By: Deborah Brewer –
As a writer stares at a blank page or a mangled plot, it may feel like there is a dearth of good ideas. Yet there are ideas everywhere, a veritable cornucopia of inspiration, waiting to be noticed and incorporated into our tales if only we could grasp them and put them to use.
In order to turn the abundance of inspiration around us into great stories, we must first look and see, take notes on our observations, and finally be curious.
Seeing is about more than opening one’s eyes. It’s also about opening our minds. We see what we expect to see, whether it’s good or evil, scarcity or abundance.
On a road trip to see family, I observed fields of the deepest jade green in Colorado and puffy rock formations in Utah that looked like Gaudi had advised their construction. But a story may develop from my observations of a grim, young Instagram husband at a trendy restaurant whose wife only smiled when he was taking her photograph.
I don’t travel often, so much of my story material must come from closer to home. At a local sandwich shop, a critique partner told the gist of a gruesome story he’d read in a mystery magazine. The story involved vessels filled with body parts, which morphed in my mind to become a room full of potted plants. Wanting a small number of characters for this short story, I considered what relationships I’ve experienced but not yet written about. I settled on a pair of sisters and am off to a good start.
Are you more of an armchair traveler? Nestled in my easy chair, I was exploring the internet when I saw a photo of an early woman photographer on a ladder in the middle of a street. Such an interesting idea that women, when women were still mostly confined at home, were wandering the country, taking photos of people in the middle of the street. What might they have photographed that others wouldn’t have wanted seen? Shenanigans during a volunteer firemen’s pump race? Imagine brigades of men in their underclothes racing towards a finish line with hose-laden water carts in tow. Curious, I’ve requested a biography of Jessie Tarbox Beals, America’s first female newspaper photographer, from my library on an inter-library loan. My genre being mystery stories, I can’t help but wonder how a photographer like her might also have solved cases of mysterious crimes.
You are a writer, and to write, you need fresh, immediate ideas and words. I’m not suggesting you sit at a family dinner or fancy restaurant on date night recording everything your loved ones say, but when inspiration strikes, pull out your phone or tiny notebook and jot down a few words. Describing settings isn’t a strength for me, so I often take a quick series of photos when I find myself in an inspiring location. I can delete them later after I’ve had time to contemplate their attributes and commit descriptions to words.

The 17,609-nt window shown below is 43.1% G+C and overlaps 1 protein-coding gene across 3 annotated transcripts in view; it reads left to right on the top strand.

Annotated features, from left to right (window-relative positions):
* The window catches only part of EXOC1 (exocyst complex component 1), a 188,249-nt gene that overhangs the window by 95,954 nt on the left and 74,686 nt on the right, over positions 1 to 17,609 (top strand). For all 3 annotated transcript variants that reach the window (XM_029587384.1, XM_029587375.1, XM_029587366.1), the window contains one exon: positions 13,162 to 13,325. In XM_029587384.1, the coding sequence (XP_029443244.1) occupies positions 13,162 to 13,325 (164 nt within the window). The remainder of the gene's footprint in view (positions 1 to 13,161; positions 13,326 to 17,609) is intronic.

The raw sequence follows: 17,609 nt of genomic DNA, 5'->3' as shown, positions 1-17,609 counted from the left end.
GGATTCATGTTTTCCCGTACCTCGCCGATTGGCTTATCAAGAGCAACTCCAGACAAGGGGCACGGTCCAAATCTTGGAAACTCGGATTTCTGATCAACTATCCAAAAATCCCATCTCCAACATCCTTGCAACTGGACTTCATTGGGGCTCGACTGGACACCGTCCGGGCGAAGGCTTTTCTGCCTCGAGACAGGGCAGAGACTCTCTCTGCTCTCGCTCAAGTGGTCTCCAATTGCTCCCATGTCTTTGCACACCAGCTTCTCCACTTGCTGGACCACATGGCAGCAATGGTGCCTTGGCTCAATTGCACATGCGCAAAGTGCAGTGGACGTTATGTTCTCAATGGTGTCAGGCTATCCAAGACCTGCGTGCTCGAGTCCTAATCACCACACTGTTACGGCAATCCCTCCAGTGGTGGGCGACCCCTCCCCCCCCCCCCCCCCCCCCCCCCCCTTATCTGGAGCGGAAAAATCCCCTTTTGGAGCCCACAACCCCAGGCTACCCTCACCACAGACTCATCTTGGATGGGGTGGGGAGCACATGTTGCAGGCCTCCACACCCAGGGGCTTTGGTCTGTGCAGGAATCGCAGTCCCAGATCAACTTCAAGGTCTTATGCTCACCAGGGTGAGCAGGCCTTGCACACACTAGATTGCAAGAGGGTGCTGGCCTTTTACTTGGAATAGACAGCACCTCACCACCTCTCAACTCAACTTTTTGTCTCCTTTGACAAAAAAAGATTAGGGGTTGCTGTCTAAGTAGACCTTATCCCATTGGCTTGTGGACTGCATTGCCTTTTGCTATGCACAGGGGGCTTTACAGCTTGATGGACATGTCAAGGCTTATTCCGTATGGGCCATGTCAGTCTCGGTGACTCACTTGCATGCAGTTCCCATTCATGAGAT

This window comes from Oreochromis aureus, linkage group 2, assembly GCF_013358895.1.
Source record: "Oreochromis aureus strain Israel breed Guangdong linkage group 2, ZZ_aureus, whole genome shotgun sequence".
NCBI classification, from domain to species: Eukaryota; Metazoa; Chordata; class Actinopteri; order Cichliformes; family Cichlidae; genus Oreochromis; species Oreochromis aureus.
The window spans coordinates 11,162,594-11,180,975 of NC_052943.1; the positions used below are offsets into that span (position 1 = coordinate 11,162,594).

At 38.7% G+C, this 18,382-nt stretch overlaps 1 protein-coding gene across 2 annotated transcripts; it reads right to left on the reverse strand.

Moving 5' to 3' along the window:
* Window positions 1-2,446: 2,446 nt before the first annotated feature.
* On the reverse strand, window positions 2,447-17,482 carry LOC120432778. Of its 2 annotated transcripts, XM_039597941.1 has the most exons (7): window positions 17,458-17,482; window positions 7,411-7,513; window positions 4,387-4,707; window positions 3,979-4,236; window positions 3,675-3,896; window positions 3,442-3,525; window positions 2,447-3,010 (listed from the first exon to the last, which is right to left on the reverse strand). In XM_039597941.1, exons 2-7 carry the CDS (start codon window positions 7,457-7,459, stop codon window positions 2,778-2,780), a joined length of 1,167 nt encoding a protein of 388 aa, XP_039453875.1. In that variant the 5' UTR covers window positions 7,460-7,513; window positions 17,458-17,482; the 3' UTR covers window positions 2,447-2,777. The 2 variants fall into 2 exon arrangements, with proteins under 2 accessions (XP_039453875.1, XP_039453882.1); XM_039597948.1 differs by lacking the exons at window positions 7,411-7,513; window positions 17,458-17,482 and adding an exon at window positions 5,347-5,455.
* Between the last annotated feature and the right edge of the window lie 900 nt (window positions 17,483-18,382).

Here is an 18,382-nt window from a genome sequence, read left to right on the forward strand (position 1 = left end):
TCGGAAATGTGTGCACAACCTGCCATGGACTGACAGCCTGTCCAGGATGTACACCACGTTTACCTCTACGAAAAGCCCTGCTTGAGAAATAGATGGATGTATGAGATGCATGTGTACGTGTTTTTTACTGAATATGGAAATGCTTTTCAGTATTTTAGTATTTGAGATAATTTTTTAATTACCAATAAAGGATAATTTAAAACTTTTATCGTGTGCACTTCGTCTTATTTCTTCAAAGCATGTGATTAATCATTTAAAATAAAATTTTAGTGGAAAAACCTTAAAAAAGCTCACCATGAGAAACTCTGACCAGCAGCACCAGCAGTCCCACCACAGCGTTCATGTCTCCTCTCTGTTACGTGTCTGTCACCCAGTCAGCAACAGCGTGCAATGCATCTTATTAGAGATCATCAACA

I keep a “story ideas” document on my computer and a similarly titled file folder in an actual drawer. I may not use all of the ideas. But when I get whiny and start thinking there aren’t any, I have plenty of evidence to the contrary close at hand. And some of the ideas are pretty good.
Little kids instinctually know what’s important to know—what happens next, and why? Stories, like juicy gossip, are more than a collection of observations finely wrought in words. They are studies in causality. They tell us how to get what’s good from life and how to avoid disaster.
This is demonstrated in the opening of Lewis Carroll’s Alice in Wonderland. Alice’s curious mind is numbed by her sister’s boring history book, and she falls down the rabbit hole of her imagination. The best history books don’t merely report the facts. They expound on what is useful to know if the worst of history isn’t to repeat itself—causes and their effects. Carroll was a logistician, having received a prestigious “double first” in mathematics from Oxford. He couldn’t have been better prepared to understand the subtleties of causality. His story of Alice probes preposterous, illogical aspects of an adult world from the perspective of a curious child. His young readers are encouraged to ask, “why, why, why?”
Ideas are all around us. We notice interesting things all the time. What we need is to notice ourselves noticing—and take notes. A night on the town, an article in the news, or even the pesky memory of that horrible thing you said to that nice girl in seventh grade might be the beginning of an interesting tale.
Well, maybe not that last one. It might be an idea that’s too close to home. It’s a painful, recurring memory that causes me to cringe from time to time. Frankly, I know what happened next. And the matter of why I said what I did seems like a terrible question to probe. I’ll put the memory in my ideas file and consider it again another day. Perhaps you’re like me— I’d prefer to write fun stories, not painful ones, even though I know the stories that hurt are the ones that help other people grow. I wonder if the reason I sometimes don’t have any good ideas is that I’m not willing to consider inspiration from my own emotional cesspool as ideas at all…
For Further Reading and Research:
Lewis Carroll page on Wikipedia, the free encyclopedia written by volunteers worldwide. https://en.wikipedia.org/wiki/Lewis_Carroll
Deborah L. Brewer joined Pikes Peak Writers a decade ago, seeking help with a cozy mystery. When the novel was completed, she stayed for the camaraderie. Now she’s writing short stories. An editor for the PPW 2022 anthology, Dream, Deborah contributes to Writing from the Peak to help fellow PPW members write better with more enjoyment, and ultimately, achieve their writing dreams.